The Busy Person’s Lies HOW’S life? Oh, busy. So goes the mindless modern conversation — a constant assertion of the scarcity of time. A December Gallup poll found that 61 percent of working Americans said they did not have enough time to do the things they wanted to do. Future - The secret to living a meaningful life Brian Little, one of the world’s leading experts on personality psychology, is renowned as a public speaker. If you watch his recent TED talk on personality, as millions of others have, you will see an engaging and witty orator holding his audience’s attention with aplomb. You’d probably conclude that Little is an extravert: he’s not only good at what he’s doing, but he seems to be revelling in the opportunity. In fact, Little is a self-proclaimed introvert. After his talk you would quite likely find him seeking a few minutes of quiet refuge behind the locked door of a toilet cubicle. This is one of the “restorative niches” described in his 2014 book Me, Myself, and Us, which he uses to recover from the exhausting demands of acting extraverted.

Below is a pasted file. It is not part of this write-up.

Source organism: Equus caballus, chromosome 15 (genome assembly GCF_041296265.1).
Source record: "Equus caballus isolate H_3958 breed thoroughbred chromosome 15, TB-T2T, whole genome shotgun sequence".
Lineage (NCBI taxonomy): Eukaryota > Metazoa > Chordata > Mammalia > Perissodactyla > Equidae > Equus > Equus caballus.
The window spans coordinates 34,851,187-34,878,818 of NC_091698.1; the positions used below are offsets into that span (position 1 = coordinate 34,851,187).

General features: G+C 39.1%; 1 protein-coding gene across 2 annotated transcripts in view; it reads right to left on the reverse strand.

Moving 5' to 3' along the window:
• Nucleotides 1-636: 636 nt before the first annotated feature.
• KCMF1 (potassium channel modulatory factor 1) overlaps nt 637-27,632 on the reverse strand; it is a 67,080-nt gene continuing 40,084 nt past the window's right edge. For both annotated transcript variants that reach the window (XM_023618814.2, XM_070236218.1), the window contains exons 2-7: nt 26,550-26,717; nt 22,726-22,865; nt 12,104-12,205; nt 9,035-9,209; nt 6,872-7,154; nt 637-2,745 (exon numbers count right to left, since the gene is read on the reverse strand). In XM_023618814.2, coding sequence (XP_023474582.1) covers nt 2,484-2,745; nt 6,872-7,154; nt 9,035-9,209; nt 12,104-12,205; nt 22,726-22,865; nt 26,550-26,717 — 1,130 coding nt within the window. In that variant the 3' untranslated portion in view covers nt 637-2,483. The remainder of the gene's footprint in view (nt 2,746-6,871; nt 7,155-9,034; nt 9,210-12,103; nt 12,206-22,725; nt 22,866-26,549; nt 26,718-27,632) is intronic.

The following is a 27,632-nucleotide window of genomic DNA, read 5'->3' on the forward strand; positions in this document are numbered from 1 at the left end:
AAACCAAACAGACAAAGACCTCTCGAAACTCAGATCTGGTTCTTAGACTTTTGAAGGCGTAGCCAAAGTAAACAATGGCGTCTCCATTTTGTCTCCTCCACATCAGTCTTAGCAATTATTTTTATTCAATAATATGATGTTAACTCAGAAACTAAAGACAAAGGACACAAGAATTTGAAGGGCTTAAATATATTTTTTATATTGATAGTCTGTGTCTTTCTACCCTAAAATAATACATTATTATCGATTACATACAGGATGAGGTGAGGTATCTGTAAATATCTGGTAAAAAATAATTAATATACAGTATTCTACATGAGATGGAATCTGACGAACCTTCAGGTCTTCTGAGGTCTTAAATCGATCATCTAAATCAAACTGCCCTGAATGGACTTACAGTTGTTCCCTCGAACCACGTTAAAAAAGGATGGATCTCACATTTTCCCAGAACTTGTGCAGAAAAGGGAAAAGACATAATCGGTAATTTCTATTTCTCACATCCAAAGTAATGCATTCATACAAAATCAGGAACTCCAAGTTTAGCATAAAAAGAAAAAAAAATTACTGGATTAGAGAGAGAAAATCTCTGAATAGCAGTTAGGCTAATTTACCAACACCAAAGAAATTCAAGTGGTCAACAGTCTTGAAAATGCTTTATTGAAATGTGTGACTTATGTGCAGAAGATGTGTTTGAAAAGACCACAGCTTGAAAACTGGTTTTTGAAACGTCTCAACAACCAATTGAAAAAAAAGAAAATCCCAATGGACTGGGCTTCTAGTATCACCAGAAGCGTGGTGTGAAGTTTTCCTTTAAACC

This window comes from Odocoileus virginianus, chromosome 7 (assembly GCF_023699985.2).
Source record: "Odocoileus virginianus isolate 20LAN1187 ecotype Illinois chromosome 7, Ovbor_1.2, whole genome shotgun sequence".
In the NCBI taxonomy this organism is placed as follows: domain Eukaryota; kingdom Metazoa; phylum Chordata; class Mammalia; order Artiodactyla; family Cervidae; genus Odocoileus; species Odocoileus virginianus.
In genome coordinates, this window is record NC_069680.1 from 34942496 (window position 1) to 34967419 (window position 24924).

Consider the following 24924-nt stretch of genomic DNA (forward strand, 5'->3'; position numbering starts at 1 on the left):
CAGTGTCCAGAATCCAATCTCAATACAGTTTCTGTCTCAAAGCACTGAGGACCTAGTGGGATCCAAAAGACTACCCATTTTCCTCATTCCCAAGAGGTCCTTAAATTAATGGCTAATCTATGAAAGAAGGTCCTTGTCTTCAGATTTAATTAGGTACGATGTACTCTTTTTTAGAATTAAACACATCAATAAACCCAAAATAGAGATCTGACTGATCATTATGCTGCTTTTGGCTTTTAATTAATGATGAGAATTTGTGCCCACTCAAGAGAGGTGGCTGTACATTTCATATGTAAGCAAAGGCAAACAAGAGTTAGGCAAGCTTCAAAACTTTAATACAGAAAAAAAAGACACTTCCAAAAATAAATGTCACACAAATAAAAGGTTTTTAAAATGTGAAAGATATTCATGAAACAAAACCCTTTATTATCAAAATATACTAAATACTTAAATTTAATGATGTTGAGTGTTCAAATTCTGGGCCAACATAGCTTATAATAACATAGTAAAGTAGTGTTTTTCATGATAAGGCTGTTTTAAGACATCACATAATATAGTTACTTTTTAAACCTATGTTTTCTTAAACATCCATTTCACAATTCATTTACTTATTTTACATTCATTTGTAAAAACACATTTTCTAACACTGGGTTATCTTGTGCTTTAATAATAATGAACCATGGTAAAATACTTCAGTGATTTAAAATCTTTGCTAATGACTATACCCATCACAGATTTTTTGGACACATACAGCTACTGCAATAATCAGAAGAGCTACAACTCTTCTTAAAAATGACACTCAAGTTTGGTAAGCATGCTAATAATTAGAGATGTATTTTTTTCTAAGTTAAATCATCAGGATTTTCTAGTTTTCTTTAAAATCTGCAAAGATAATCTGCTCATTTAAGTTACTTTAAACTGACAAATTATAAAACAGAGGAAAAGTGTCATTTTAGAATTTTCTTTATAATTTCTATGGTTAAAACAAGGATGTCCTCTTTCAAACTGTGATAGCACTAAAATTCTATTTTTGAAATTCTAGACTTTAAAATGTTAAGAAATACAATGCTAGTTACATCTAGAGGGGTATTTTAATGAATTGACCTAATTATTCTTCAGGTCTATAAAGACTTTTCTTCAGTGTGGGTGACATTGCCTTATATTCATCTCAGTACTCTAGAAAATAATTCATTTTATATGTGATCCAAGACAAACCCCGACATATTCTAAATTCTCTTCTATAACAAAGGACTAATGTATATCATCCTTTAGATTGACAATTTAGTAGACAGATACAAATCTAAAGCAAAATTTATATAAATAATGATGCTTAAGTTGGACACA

Professionalism101 - Nicholas Bate A professional has a pen;doesn't complain about jet lag; it came with the job they accepted;gets places on time. Whatever.Is friendly at the check-in desk. Not just to get a free up-grade.Knows what's important.Doesn't ever, ever say: I don't have time. That's a given: they have an exciting job, cool friends and a loving family. Innovative Ideas To Curb Food Waste Range From Sharing To Dumpster Dining Kids News Article Food waste is a growing problem both in the United States and across the globe. In North America alone anywhere from 30-40% of perfectly edible food ends up in the trash each year. To put it in perspective that is almost 20 pounds of food per person, per month! While the fact that most ends up in our landfills is bad enough, what's worse is that over 48 million Americans, including 15.3 million kids, live in households that do not have sufficient food! Now, concerned citizens are trying to raise awareness of the issue with some innovative ideas.